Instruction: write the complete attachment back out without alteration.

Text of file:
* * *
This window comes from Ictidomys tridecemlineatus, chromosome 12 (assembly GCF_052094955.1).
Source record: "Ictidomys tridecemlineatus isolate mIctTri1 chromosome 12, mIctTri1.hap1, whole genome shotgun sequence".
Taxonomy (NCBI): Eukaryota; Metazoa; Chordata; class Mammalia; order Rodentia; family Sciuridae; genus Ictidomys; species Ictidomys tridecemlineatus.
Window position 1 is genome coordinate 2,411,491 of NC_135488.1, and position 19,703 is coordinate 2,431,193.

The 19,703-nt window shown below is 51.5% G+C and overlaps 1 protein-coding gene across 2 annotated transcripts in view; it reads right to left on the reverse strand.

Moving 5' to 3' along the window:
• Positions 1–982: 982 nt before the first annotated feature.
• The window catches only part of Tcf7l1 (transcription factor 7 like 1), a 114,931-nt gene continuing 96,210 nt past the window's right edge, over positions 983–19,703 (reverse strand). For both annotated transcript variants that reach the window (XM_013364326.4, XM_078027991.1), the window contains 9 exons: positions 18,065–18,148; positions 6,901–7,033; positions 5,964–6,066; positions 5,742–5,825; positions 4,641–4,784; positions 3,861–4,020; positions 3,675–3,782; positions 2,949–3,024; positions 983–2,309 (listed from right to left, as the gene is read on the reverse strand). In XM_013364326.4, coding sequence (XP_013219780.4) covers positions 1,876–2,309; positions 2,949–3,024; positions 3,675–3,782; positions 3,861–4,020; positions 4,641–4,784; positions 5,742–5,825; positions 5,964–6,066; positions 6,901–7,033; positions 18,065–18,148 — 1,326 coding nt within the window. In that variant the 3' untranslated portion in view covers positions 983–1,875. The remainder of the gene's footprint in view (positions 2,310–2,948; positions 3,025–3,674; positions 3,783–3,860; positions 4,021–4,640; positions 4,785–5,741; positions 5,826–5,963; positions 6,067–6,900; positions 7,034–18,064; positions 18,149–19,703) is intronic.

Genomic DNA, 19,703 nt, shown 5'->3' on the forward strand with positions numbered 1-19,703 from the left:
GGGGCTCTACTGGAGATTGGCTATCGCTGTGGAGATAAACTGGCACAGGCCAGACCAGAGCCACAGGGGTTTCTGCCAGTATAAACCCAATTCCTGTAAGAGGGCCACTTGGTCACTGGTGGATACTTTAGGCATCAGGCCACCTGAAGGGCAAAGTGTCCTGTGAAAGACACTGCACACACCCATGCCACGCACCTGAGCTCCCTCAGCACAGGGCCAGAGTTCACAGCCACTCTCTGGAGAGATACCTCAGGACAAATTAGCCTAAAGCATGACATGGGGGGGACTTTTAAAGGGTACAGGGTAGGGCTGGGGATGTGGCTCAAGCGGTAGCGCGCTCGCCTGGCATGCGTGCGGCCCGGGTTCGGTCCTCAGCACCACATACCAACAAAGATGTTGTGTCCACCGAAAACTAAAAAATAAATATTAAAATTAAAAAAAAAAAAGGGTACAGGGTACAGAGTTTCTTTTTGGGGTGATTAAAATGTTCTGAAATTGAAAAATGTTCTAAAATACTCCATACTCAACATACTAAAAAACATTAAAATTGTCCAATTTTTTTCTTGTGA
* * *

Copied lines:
This window comes from Ictidomys tridecemlineatus, chromosome 12 (assembly GCF_052094955.1).
Source record: "Ictidomys tridecemlineatus isolate mIctTri1 chromosome 12, mIctTri1.hap1, whole genome shotgun sequence".
Taxonomy (NCBI): Eukaryota; Metazoa; Chordata; class Mammalia; order Rodentia; family Sciuridae; genus Ictidomys; species Ictidomys tridecemlineatus.
Window position 1 is genome coordinate 2,411,491 of NC_135488.1, and position 19,703 is coordinate 2,431,193.

The 19,703-nt window shown below is 51.5% G+C and overlaps 1 protein-coding gene across 2 annotated transcripts in view; it reads right to left on the reverse strand.

Moving 5' to 3' along the window:
• Positions 1–982: 982 nt before the first annotated feature.
• The window catches only part of Tcf7l1 (transcription factor 7 like 1), a 114,931-nt gene continuing 96,210 nt past the window's right edge, over positions 983–19,703 (reverse strand). For both annotated transcript variants that reach the window (XM_013364326.4, XM_078027991.1), the window contains 9 exons: positions 18,065–18,148; positions 6,901–7,033; positions 5,964–6,066; positions 5,742–5,825; positions 4,641–4,784; positions 3,861–4,020; positions 3,675–3,782; positions 2,949–3,024; positions 983–2,309 (listed from right to left, as the gene is read on the reverse strand). In XM_013364326.4, coding sequence (XP_013219780.4) covers positions 1,876–2,309; positions 2,949–3,024; positions 3,675–3,782; positions 3,861–4,020; positions 4,641–4,784; positions 5,742–5,825; positions 5,964–6,066; positions 6,901–7,033; positions 18,065–18,148 — 1,326 coding nt within the window. In that variant the 3' untranslated portion in view covers positions 983–1,875. The remainder of the gene's footprint in view (positions 2,310–2,948; positions 3,025–3,674; positions 3,783–3,860; positions 4,021–4,640; positions 4,785–5,741; positions 5,826–5,963; positions 6,067–6,900; positions 7,034–18,064; positions 18,149–19,703) is intronic.

Genomic DNA, 19,703 nt, shown 5'->3' on the forward strand with positions numbered 1-19,703 from the left:
GGGGCTCTACTGGAGATTGGCTATCGCTGTGGAGATAAACTGGCACAGGCCAGACCAGAGCCACAGGGGTTTCTGCCAGTATAAACCCAATTCCTGTAAGAGGGCCACTTGGTCACTGGTGGATACTTTAGGCATCAGGCCACCTGAAGGGCAAAGTGTCCTGTGAAAGACACTGCACACACCCATGCCACGCACCTGAGCTCCCTCAGCACAGGGCCAGAGTTCACAGCCACTCTCTGGAGAGATACCTCAGGACAAATTAGCCTAAAGCATGACATGGGGGGGACTTTTAAAGGGTACAGGGTAGGGCTGGGGATGTGGCTCAAGCGGTAGCGCGCTCGCCTGGCATGCGTGCGGCCCGGGTTCGGTCCTCAGCACCACATACCAACAAAGATGTTGTGTCCACCGAAAACTAAAAAATAAATATTAAAATTAAAAAAAAAAAAGGGTACAGGGTACAGAGTTTCTTTTTGGGGTGATTAAAATGTTCTGAAATTGAAAAATGTTCTAAAATACTCCATACTCAACATACTAAAAAACATTAAAATTGTCCAATTTTTTTCTTGTGA